commentaries are not abstracts written by the original authors.
They reflect the opinions of someone else -- usually Roger Doyle. Direct quotations from the papers or
abstracts are marked with inverted commas.
"SPF" shrimp are carriers of WSSV!
Identification of white spot
syndrome virus latency-related genes in specific-pathogen-free shrimps by
use of a microarray.
2003. Khadijah, S., S. Y. Neo, M. S. Hossain, L. D. Miller, S. Mathavan
and K. J. Journal of Virology 77:10162 - 10167.
paper from Singapore is intriguing and somewhat worrisome. The authors
developed a WSSV-specific DNA microarray (See Dec 2003 #441 on microarrays) to look at the
expression of viral genes in supposedly specific pathogen free (SPF) Penaeus monodon. The SPF shrimp, developed by the BIOTEC group in
Thailand and grown there under biosecure conditions for 6 generations
without a disease outbreak, passes the standard commercial PCR test for
absence of WSSV. Microarrays
were constructed with viral DNA extracted from WSSV-infected shrimp. The
arrays included approximately 3000 clones and were developed in a sophisticated university research laboratory.
Flooding the arrays with cDNA from infected shrimp revealed the expression
of many WSSV genes, as expected. However, cDNA from the putative SPF
shrimp revealed that at least three WSSV genes were functioning in
them, too. "... hybridization with the SPF sample revealed
exceptionally high signal intensities from some elements on the array,
indicating that these shrimps had been carriers of the virus and were
actively expressing viral genes."
The WSSV genes
expressed strongly in the SPF shrimp were not among those expressed
strongly in infected shrimp, so the virus is behaving differently in these
host environments. Examination of various sequence motifs lead the authors to suggest that the genes may be transcription
factors involved in latency and pathogenesis of the virus. WSSV viral
genomes have been found in asymptomatic P. monodon before, but never in a
biosecure SPF population. The commercial single-step PCR, which
has a detection threshold of about 20 viral genomes, may not be sensitive
enough to see this stage of latent infection. The microarray is an exciting new tool for
investigating (and perhaps selecting) genes involved in viral
pathogenesis. firstname.lastname@example.org .
Extinction-recolonization genetics of a trout metapopulation
temporal changes of genetic composition in brown trout (Salmo trutta L.)
populations inhabiting an unstable environment.
2003. Østergaard, S., M. M. Hansen, V. Loeschcke and E. E. Nielsen.
Molecular Ecology 12:3123-3135.
of trout and salmon inhabiting small rivers which drain into the sea are
often arranged side by side along a coastline. Some rivers have no trout
while some do, and some rivers have no water in them during particularly
dry summers. The
situation is stable in the sense that there are always trout somewhere in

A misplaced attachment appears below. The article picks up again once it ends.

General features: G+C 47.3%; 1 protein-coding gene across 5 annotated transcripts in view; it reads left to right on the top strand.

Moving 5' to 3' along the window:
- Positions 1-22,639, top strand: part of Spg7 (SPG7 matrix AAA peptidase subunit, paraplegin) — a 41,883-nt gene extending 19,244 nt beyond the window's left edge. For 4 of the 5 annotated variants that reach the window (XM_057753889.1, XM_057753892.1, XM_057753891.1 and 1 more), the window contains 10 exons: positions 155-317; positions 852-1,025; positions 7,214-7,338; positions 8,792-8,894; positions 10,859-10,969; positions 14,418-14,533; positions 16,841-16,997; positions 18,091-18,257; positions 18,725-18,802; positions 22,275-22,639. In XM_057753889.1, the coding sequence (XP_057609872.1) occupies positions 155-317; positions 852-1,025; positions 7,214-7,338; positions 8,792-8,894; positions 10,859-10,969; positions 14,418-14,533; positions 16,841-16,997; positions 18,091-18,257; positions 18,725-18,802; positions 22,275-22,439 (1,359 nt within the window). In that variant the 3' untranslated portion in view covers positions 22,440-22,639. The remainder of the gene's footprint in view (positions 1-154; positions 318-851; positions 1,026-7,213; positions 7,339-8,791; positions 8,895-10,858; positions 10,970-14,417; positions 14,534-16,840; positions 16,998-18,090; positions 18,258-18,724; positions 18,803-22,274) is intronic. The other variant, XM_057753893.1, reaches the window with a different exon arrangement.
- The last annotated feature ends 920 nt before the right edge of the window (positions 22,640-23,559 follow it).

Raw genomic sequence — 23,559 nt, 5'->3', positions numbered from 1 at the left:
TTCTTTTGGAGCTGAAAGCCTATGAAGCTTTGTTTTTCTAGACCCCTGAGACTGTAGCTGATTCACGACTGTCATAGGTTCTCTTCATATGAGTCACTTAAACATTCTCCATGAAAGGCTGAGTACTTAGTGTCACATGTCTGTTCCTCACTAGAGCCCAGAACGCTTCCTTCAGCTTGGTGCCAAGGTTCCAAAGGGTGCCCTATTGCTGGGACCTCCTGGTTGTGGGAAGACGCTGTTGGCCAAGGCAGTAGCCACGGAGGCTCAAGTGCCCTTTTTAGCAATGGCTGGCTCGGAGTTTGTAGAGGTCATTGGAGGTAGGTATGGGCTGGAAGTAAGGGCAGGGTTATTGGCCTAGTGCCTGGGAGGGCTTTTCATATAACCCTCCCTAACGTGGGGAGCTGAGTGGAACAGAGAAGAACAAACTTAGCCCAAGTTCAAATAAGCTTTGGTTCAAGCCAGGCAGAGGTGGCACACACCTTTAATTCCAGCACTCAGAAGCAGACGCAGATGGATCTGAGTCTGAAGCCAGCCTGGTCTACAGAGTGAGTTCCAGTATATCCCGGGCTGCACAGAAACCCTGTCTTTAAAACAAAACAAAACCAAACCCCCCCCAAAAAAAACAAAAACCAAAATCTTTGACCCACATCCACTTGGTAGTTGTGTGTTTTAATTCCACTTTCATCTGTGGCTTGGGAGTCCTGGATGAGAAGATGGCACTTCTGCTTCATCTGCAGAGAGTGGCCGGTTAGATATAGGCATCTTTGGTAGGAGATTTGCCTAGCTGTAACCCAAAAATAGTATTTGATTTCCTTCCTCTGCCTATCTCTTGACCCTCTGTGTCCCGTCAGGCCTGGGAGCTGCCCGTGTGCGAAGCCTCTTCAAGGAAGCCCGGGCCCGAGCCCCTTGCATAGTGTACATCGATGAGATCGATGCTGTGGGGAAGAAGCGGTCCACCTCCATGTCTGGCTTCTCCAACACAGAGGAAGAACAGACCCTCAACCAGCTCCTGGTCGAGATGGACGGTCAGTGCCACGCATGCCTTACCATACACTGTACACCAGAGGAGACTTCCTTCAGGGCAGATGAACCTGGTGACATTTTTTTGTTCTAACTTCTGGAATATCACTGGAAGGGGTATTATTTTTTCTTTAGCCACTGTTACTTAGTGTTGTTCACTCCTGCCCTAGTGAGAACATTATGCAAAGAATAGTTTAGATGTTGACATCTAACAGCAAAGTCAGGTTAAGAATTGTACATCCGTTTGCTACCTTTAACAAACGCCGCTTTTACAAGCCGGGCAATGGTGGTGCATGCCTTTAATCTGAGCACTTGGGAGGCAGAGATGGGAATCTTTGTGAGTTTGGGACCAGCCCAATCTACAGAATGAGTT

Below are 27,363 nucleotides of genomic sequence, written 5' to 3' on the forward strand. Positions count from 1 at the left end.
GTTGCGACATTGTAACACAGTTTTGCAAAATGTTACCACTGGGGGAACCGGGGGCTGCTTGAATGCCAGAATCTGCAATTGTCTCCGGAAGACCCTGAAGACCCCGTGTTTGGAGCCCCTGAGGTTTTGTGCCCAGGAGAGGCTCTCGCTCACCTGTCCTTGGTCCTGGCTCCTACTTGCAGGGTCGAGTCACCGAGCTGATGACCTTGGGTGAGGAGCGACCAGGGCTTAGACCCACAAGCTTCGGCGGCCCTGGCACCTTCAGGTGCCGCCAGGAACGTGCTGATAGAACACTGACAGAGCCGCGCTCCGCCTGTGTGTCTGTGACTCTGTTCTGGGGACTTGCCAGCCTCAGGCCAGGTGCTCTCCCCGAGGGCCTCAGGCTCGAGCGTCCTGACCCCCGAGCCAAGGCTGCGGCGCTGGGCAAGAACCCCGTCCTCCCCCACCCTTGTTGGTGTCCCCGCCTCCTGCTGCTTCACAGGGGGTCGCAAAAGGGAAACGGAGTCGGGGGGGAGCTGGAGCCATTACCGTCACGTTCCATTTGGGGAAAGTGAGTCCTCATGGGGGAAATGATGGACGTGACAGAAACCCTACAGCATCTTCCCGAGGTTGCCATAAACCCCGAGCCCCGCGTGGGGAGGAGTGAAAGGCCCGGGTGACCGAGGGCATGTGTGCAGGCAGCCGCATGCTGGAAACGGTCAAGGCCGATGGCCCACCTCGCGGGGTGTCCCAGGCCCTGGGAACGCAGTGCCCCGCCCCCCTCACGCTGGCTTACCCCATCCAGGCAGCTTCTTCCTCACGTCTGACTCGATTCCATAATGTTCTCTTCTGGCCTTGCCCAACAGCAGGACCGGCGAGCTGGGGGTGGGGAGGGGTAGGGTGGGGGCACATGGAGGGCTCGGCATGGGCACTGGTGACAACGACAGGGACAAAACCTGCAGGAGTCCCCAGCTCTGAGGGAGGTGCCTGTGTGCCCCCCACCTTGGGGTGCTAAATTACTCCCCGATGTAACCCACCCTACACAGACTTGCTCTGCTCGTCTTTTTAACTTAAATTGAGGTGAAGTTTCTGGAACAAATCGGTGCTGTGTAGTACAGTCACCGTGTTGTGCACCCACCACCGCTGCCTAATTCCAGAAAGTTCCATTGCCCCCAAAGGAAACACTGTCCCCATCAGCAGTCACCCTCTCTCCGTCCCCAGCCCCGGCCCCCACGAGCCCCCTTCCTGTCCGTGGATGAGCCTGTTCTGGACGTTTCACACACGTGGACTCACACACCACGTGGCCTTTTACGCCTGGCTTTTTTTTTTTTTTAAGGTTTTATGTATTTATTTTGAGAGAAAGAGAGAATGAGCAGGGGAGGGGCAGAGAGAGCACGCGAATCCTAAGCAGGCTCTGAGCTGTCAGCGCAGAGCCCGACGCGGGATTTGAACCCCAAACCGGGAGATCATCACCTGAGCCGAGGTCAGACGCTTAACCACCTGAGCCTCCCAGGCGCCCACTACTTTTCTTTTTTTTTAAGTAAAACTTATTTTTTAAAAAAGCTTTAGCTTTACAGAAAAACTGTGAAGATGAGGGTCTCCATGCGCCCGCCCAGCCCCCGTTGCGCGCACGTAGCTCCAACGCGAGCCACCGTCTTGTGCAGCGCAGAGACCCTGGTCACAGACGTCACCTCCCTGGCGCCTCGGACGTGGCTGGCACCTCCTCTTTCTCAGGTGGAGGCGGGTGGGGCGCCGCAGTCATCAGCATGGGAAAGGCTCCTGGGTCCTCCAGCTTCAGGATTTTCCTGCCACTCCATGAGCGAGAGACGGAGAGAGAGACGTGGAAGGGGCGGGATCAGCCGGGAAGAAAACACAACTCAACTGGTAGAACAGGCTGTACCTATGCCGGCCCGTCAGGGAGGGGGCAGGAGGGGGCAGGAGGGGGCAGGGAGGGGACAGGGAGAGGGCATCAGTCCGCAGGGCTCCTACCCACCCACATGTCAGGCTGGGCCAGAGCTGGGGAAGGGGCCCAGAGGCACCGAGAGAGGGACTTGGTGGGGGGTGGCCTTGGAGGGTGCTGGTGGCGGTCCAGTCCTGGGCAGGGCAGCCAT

the general area. However it is unstable in the sense that individual
rivers may be trout-free from time to time. From a conservation point of
view we wish to know whether we are looking at (a) a large population
which has geographically persistent sub-populations (isolated individual
rivers), or (b) at a large "metapopulation" in which riverine
populations periodically go extinct and are recolonized from nearby
The distinction between
(a) and (b) is important. If individual riverine populations are
persistent, perhaps because the fish can survive unnoticed at river
mouths in bad years, the genetic differences among populations may be adaptive, so that each is worth conserving as an evolutionarily significant
population unit. But if the rivers are components of a larger
metapopulation then the genetic peculiarities of any particular population
reflects nothing but founder sampling effects and drift, and are of no
adaptive utility. The peculiarities may even be of negative adaptive
utility owing to accidental genetic fixation of deleterious alleles.
is an island in the Danish Baltic sea. Many small rivers run down to the
coast from a central highland. Trout scale and otolith samples from these
rivers have been collected and preserved from the late 1940s to the
present. Analysis of microsatellite diversity in historical and current
samples leads the authors to conclude that the rivers on Bornholm
represent a metapopulation, not a population with a persistent
geographical structure. "We suggest that Bornholm trout represent a
metapopulation where the genetic structure primarily reflects strong drift
and gene flow, combined with occasional extinction-recolonization
events." The authors make the following comment about conservation
strategies. "… if a river is devoid of trout this may be a natural
phenomenon, and it is still important to protect the habitat as it may
later become recolonized. … specific behavioural adaptations to low
water levels and low saline marine environments exhibited by trout from
the Bornholm and Gotland islands stresses the importance of conserving
these population systems as a whole[emphasis added].
This goal is best achieved by conserving as many filled and empty patches,
i.e. rivers, as possible." But the nice thing about a metapopulation
is that you don't need to conserve all the components.
See Oct 2000 # 115, Mar
2003 #394 for a contrasting case in New Zealand where populations of
introduced salmon appear to have evolved river-specific adaptations. email@example.com
The schedule of inbreeding affects inbreeding depression
The influence of
variable rates of inbreeding on fitness, environmental responsiveness, and